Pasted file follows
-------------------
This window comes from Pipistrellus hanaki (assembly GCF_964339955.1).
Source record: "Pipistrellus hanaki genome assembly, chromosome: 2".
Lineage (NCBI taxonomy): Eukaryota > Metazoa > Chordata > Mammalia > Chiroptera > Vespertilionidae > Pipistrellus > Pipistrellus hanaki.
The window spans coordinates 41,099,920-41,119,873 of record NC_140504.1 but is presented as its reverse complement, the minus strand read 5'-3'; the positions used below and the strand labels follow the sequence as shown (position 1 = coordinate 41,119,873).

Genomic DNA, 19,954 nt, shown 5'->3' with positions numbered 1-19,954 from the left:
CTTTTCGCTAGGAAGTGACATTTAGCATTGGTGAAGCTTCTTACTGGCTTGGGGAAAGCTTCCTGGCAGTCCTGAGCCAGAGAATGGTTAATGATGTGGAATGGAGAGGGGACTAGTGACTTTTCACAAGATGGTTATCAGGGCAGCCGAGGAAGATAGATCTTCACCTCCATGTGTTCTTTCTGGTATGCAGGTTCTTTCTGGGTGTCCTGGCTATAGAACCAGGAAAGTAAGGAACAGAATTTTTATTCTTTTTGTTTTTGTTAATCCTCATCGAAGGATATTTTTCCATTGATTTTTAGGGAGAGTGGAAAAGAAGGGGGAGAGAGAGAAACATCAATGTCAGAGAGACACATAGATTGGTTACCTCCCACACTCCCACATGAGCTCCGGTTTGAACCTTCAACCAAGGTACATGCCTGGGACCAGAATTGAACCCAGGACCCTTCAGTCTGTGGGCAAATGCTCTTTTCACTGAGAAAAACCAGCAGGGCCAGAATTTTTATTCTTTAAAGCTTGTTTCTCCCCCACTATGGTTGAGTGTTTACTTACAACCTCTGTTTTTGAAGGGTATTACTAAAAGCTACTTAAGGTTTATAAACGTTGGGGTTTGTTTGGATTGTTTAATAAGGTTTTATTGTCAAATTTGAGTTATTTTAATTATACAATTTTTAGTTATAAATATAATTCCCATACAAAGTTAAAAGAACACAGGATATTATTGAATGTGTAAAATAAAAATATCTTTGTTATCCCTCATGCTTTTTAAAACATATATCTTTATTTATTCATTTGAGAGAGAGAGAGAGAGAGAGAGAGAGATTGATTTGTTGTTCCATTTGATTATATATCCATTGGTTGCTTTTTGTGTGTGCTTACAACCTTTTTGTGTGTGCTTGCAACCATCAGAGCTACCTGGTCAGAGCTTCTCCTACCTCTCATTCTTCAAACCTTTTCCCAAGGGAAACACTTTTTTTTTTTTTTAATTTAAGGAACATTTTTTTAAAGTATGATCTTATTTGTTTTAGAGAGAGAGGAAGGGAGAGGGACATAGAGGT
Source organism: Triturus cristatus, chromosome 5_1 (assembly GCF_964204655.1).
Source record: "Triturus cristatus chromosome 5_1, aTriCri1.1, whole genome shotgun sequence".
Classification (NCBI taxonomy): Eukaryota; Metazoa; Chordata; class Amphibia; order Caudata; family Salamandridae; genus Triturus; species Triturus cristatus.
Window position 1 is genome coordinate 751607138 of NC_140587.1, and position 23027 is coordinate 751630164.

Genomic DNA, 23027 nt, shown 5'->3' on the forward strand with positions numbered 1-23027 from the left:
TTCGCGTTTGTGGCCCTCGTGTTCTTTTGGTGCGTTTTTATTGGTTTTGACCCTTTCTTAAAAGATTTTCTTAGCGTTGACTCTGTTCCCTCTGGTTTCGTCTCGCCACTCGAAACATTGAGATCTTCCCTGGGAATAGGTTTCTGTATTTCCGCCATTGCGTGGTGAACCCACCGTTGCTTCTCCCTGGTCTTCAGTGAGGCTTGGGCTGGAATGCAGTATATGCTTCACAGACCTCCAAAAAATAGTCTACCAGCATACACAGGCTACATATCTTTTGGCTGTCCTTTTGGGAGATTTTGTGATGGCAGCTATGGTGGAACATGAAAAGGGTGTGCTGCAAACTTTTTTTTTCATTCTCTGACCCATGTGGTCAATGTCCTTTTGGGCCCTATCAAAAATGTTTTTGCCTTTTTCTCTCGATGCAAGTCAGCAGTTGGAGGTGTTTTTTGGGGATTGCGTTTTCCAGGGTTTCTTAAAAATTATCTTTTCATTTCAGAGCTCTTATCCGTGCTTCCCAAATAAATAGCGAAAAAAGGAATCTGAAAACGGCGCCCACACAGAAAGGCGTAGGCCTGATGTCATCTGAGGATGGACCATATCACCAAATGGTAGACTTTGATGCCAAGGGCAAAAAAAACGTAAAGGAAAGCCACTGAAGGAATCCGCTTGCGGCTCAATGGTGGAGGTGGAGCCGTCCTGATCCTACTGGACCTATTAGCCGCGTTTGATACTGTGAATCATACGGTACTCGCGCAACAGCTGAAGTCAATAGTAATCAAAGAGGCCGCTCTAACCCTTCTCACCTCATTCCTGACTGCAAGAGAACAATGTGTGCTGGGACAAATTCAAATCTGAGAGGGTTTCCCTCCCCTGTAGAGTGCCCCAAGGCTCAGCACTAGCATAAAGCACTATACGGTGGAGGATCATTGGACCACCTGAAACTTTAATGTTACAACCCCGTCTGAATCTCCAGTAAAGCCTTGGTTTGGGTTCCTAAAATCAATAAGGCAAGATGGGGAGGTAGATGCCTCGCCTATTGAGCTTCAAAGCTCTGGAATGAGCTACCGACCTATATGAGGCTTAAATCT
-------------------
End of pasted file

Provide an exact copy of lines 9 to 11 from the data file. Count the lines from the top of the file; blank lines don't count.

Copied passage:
Classification (NCBI taxonomy): Eukaryota; Metazoa; Chordata; class Amphibia; order Caudata; family Salamandridae; genus Triturus; species Triturus cristatus.
Window position 1 is genome coordinate 751607138 of NC_140587.1, and position 23027 is coordinate 751630164.

Genomic DNA, 23027 nt, shown 5'->3' on the forward strand with positions numbered 1-23027 from the left: